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Blind Woman’s Campaign Leads To Police ID Scheme Launch

September 30, 2020

A password scheme to help visually impaired people identify police officers has been launched following a campaign by a blind woman.
Tina Snow, from the Isle of Wight, was unable to see the warrant card produced by an officer at her home, and he had no other way of identifying himself.
Hampshire, West Yorkshire and Thames Valley police have now launched the Visual Impairment Protocol scheme.
It is hoped it will be rolled out across all forces in England and Wales.
Ms Snow, of Newport, said: “Last year I had a police officer call at my door…unfortunately he did not have any braille ID on him.
“I let him in and I shouldn’t have because I was taking a huge risk, as he could have been anybody.”
She then approached Hampshire Constabulary and called for the system to be reviewed.
The force has developed the new scheme, which can be used by anyone with a visual impairment or their carers, with West Yorkshire Police.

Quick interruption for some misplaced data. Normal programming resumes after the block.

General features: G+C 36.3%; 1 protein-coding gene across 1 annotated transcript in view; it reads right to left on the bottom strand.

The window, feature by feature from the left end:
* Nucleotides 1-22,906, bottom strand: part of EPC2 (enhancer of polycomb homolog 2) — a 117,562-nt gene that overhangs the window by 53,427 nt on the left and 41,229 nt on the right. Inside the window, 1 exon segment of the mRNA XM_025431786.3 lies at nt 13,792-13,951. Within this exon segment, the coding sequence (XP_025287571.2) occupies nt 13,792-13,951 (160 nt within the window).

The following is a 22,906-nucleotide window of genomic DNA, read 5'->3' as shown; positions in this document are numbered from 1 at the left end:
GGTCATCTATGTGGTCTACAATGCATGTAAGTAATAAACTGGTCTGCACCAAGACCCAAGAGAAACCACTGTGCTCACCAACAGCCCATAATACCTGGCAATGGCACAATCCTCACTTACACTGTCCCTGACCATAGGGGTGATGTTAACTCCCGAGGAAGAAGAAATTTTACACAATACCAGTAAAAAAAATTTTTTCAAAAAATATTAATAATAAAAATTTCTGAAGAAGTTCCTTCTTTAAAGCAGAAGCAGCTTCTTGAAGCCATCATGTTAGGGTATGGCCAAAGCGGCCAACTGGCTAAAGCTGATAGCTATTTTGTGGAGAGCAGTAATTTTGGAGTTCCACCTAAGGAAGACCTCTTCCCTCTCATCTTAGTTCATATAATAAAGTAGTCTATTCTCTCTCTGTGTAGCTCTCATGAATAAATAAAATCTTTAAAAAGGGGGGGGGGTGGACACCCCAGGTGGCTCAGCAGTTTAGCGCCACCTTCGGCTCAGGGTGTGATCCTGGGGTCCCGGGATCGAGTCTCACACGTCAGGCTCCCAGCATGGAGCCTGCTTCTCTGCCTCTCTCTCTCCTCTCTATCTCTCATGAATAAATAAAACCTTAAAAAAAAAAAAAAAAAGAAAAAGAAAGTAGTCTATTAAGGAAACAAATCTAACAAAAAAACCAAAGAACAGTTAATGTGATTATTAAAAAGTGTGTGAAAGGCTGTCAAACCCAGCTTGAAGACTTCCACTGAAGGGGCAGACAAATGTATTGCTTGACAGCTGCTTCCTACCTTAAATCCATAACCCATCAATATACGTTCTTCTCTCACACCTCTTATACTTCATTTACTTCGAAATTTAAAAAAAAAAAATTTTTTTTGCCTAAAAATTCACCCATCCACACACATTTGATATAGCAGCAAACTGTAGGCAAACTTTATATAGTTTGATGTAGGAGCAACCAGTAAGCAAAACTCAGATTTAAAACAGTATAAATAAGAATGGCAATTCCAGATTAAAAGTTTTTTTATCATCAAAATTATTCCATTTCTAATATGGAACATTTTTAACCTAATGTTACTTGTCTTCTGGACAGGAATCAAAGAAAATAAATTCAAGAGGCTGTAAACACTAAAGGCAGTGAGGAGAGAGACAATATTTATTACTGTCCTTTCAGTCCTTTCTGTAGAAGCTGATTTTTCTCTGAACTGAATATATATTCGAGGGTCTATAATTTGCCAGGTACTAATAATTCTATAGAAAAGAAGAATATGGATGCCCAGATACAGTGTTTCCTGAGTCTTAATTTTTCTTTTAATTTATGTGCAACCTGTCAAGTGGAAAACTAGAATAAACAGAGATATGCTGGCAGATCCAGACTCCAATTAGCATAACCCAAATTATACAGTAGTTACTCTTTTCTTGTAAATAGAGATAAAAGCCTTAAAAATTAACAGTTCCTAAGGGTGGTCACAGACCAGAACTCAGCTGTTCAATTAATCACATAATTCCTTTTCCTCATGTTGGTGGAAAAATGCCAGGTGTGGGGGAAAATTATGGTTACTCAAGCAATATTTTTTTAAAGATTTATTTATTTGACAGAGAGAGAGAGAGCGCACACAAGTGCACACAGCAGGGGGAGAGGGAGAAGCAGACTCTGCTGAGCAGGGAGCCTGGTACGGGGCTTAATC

It has also been adopted by Thames Valley Police.
When a visually-impaired person calls 101 or 999 and informs the call handler they have an impairment, a password of their choice is agreed.
If an officer then visits that address, they are expected to state the password before gaining entry.

‘No good moaning’

Ms Snow said: “Hopefully the new scheme will safeguard people in the future, though it is worrying that it has taken this long.
“It doesn’t need to cost money to solve these issues.
“If you have a disability it’s no good moaning when something’s wrong. You’ve got to work with that organisation to find a solution.”
Assistant Chief Constable Craig Dibdin, of Hampshire police, said the force was working with local sight charities to improve the scheme.
He added it was hoped all 43 police forces across England and Wales would adopt the scheme in the future.
One Comment leave one →
  1. September 30, 2020 6:09 am

    Reblogged this on Tory Britain!.

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